As rich Cypriots face losing up to a fifth of their wealth in order to persuade a European Central Bank that they see as directed by the German Chancellor,  to prop up the economy left devastated by Cyprus former Leninist President Mr. Christofias, questions are being asked.  Is this an attack on Cypriot profligacy? Or is it an oblique attack on Russia and the laundering of Oligarch`s wealth squirreled away in an economy that makes the Swiss look positively transparent? In a spirit of Hellenic solidarity the Bank of Cyprus invested heavily in Greece and then watched as those investments flowed down the Swannee with the incontinent wing of the Eurozone. While our own government moved very swiftly to reassure British troops stationed in Cyprus that their money would be underwritten by the State the same is not, of course, true of those many thousands of Brits who have put their shirts on retirement in the sun and in many cases have bank accounts worth more than the hundred thousand euros now protected under the Eurozone bailout scheme. Added to which there remains the prospect that the Cypriot government could yet find itself forced to mortgage as yet untapped offshore gas and oil resources. If that lot finds itself in hock to the successors of Comrade Putin then our own fuel supply position will seem even more dependent upon the former Soviets and, as a consequence, precarious. The West cannot be allowed  to lose the first battle in a new Cold War.   If anyone is going to buy a share in Cypriot gas futures then, as a Guarantor Power, we would do well to try to secure, in the interests of our own nationals, our own position in relation to the reserves. Short of ready cash we may be, but there are some things that we perhaps cannot afford not to do.
In March the pound sterling has hit a three-year low against the dollar and although the stock market has hit a five-year  high and there are more people employed in the private sector than at any time before,  the state of the Nation`s finances does not provide the best of backdrops against which to play the Budget speech delivered by Chancellor George. There was a time when budget leaks were a resignation offence but throughout the Legacy years the Clunking Fist got into the habit of dribbling bits of news to feed the appetite of a press that Blair and Mandelson were so keen to assuage.  So before George has risen to his feet we know that there is a strong likelihood that “in response to the representations of my Honourable Friend from Harlow” (who seems to have cornered the market on behalf of the FairFuelUK campaign) the Labour-planned fuel duty rise will once again be scrapped.  This does not, of course, prevent daylight robbery at the pumps as oil companies shelter their profits behind the government`s skirts but at least it`s not as bad as it would have been under a Socialist Chancellor.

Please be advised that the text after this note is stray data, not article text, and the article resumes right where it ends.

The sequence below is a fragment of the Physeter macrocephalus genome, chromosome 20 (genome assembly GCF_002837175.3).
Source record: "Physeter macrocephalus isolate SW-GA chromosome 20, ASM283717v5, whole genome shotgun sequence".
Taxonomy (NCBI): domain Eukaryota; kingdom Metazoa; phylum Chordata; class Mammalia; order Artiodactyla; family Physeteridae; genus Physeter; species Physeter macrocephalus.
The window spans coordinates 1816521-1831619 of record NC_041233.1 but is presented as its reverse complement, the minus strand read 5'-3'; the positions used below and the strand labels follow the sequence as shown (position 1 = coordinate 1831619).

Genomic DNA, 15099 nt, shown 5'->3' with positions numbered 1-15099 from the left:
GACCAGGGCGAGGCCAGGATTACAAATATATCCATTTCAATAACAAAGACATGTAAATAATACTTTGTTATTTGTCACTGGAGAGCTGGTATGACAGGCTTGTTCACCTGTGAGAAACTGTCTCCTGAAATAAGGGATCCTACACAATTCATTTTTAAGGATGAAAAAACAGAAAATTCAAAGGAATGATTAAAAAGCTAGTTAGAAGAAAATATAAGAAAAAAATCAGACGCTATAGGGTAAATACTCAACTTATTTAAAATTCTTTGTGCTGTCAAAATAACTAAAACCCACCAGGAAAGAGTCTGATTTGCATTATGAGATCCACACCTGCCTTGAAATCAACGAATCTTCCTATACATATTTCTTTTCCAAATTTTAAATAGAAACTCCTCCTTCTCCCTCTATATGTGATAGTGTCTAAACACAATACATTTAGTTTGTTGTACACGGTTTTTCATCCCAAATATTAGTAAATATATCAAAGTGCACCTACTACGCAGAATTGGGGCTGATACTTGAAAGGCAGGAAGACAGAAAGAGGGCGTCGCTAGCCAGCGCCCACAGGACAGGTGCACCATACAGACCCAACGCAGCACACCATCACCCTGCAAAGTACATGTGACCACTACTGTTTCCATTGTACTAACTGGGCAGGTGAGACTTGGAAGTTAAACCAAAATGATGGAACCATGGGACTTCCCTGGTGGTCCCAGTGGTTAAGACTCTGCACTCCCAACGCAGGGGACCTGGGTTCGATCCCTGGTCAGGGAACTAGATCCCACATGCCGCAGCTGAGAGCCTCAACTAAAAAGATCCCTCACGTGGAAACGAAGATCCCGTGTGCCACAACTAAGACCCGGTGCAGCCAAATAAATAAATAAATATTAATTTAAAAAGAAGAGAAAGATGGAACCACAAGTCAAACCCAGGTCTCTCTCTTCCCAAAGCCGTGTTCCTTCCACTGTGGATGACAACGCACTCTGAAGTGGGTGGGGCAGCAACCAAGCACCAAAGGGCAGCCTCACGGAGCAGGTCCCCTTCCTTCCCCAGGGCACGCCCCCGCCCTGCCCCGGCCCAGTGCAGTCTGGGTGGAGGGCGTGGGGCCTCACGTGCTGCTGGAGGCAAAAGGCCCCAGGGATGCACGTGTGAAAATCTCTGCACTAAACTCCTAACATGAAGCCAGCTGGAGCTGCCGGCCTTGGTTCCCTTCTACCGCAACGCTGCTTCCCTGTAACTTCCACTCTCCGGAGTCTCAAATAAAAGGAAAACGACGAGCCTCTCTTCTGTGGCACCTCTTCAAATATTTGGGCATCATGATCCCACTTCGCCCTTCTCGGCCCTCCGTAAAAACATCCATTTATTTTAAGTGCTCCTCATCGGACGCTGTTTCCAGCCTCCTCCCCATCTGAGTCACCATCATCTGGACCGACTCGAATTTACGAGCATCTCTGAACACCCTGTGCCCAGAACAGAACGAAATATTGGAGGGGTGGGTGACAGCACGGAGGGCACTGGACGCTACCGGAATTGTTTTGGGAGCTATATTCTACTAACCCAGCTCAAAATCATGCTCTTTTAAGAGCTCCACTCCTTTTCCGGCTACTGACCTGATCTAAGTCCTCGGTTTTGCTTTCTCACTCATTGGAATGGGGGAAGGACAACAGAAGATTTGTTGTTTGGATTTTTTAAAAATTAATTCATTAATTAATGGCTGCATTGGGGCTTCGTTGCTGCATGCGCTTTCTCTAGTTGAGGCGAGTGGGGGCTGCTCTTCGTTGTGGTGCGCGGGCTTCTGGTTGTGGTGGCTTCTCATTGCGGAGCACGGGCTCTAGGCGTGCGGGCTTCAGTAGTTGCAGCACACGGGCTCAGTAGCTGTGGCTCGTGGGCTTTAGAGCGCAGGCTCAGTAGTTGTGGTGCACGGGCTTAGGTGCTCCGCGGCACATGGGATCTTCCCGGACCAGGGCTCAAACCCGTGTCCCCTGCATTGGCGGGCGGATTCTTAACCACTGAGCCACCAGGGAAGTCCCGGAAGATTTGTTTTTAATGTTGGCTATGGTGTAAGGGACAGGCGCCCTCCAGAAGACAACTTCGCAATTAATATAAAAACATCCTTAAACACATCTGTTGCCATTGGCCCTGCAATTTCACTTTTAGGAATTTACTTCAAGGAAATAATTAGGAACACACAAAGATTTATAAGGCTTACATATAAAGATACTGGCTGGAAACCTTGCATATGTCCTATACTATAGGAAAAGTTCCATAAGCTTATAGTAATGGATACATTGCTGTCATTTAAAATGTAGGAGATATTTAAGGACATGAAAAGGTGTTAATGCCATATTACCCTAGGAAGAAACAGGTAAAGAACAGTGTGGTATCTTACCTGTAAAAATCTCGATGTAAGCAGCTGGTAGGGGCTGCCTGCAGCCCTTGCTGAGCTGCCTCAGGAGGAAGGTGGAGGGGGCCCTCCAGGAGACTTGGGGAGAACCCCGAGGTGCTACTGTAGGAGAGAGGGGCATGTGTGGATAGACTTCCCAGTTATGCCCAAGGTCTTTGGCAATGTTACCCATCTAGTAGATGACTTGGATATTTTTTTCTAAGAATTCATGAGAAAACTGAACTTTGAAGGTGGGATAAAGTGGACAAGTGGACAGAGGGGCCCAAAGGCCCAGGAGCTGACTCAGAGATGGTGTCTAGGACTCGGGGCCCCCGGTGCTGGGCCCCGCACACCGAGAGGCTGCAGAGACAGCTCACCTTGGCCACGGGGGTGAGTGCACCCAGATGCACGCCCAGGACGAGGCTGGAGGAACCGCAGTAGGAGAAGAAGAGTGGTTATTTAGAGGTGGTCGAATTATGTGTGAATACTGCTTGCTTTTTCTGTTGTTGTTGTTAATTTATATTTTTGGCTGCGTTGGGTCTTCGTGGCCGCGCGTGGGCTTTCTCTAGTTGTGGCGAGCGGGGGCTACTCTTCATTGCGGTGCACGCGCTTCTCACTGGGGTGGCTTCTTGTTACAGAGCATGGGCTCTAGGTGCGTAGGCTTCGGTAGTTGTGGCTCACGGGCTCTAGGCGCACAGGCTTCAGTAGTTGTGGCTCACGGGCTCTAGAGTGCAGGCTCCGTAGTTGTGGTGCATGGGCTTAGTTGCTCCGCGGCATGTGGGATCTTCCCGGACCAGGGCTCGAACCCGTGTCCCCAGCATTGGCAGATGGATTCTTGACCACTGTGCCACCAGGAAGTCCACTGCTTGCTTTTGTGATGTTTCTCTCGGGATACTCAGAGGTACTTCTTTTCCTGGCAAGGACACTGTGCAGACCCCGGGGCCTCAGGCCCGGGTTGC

A helpful lorry having jack-knifed just outside Calais, I was able to listen to the real budget on long wave while en route to Strasbourg.  Away, exceptionally, from the raucous cockpit of the Commons chamber it seemed to me that Chancellor George played a bad hand about as well as anyone might have done. Yes, the “rich” might cash in on second homes bought under the Chancellor`s proposals to stimulate house building through state-backed mortgages,  and the public sector pay freeze will have to remain in place until 2016,  but bringing forward the date upon which the first £10,000 of income will be tax-free and the introduction of the flat-rate pension and the benefit cap, reducing the job-destroying national insurance burden upon small businesses, the promise of child-care vouchers, the abolition of a planned 3p cut in the rise of duty on beer,  the actual reduction of 1p per pint and  the anticipated rejection of the 3p rise in fuel duty planned for September left Milipede the Younger with very little wind in his sails as he exercised his traditional right of response to what will become the 2013 Finance Bill.   They say that budgets that are received well on the day tend to unravel by the weekend.  Yes, it is true that Cameron and Osborne have been accused of neglecting non-working mothers and, yes, many of us would like to see the pledge kept and marriage and family life recognised in the tax system but for all that there was precious little comment in the following  Sunday papers and that suggests that “The Laddie`s Not For Turning” line may have struck the right note for the time.  Traditionally, the budget debate is chaired not by the Speaker but by the Chairman of Ways and Means, at present the Labour Member Lindsay Hoyle. Old Doug`s young son Lindsay staked his claim to be the next Speaker of the House of Commons when, in calling unruly Labour backbenchers to order while The Milipede was on his feet, he expressed surprise at “an Opposition that doesn`t want to hear its own Leader”.